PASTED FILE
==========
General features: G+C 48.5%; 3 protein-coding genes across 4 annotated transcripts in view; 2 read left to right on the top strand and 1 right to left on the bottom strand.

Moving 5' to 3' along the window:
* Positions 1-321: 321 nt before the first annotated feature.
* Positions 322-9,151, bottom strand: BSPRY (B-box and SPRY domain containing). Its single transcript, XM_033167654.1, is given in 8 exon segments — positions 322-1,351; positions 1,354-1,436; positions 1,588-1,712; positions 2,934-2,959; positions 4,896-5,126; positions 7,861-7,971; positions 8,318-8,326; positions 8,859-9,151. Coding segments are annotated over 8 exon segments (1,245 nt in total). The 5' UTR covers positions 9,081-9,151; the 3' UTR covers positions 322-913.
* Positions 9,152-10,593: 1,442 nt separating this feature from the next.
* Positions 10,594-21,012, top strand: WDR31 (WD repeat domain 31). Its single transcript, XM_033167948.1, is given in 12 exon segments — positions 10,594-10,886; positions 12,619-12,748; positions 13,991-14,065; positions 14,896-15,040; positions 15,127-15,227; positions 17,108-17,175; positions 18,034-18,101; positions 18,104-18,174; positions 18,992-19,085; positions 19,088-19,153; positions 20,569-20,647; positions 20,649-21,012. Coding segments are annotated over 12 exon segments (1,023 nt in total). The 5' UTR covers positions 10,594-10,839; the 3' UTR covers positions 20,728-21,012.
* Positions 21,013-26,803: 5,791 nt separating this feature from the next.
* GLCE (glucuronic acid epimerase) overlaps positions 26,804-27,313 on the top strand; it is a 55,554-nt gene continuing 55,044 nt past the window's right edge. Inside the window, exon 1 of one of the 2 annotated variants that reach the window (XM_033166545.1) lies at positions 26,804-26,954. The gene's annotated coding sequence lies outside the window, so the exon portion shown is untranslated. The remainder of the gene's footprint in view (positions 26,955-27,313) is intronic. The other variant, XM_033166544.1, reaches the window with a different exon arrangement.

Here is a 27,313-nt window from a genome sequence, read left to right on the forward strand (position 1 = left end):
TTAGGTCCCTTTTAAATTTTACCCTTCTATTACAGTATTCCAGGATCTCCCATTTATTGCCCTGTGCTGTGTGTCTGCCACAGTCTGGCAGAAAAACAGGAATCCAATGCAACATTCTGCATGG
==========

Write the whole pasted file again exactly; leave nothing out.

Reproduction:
General features: G+C 48.5%; 3 protein-coding genes across 4 annotated transcripts in view; 2 read left to right on the top strand and 1 right to left on the bottom strand.

Moving 5' to 3' along the window:
* Positions 1-321: 321 nt before the first annotated feature.
* Positions 322-9,151, bottom strand: BSPRY (B-box and SPRY domain containing). Its single transcript, XM_033167654.1, is given in 8 exon segments — positions 322-1,351; positions 1,354-1,436; positions 1,588-1,712; positions 2,934-2,959; positions 4,896-5,126; positions 7,861-7,971; positions 8,318-8,326; positions 8,859-9,151. Coding segments are annotated over 8 exon segments (1,245 nt in total). The 5' UTR covers positions 9,081-9,151; the 3' UTR covers positions 322-913.
* Positions 9,152-10,593: 1,442 nt separating this feature from the next.
* Positions 10,594-21,012, top strand: WDR31 (WD repeat domain 31). Its single transcript, XM_033167948.1, is given in 12 exon segments — positions 10,594-10,886; positions 12,619-12,748; positions 13,991-14,065; positions 14,896-15,040; positions 15,127-15,227; positions 17,108-17,175; positions 18,034-18,101; positions 18,104-18,174; positions 18,992-19,085; positions 19,088-19,153; positions 20,569-20,647; positions 20,649-21,012. Coding segments are annotated over 12 exon segments (1,023 nt in total). The 5' UTR covers positions 10,594-10,839; the 3' UTR covers positions 20,728-21,012.
* Positions 21,013-26,803: 5,791 nt separating this feature from the next.
* GLCE (glucuronic acid epimerase) overlaps positions 26,804-27,313 on the top strand; it is a 55,554-nt gene continuing 55,044 nt past the window's right edge. Inside the window, exon 1 of one of the 2 annotated variants that reach the window (XM_033166545.1) lies at positions 26,804-26,954. The gene's annotated coding sequence lies outside the window, so the exon portion shown is untranslated. The remainder of the gene's footprint in view (positions 26,955-27,313) is intronic. The other variant, XM_033166544.1, reaches the window with a different exon arrangement.

Here is a 27,313-nt window from a genome sequence, read left to right on the forward strand (position 1 = left end):
TTAGGTCCCTTTTAAATTTTACCCTTCTATTACAGTATTCCAGGATCTCCCATTTATTGCCCTGTGCTGTGTGTCTGCCACAGTCTGGCAGAAAAACAGGAATCCAATGCAACATTCTGCATGG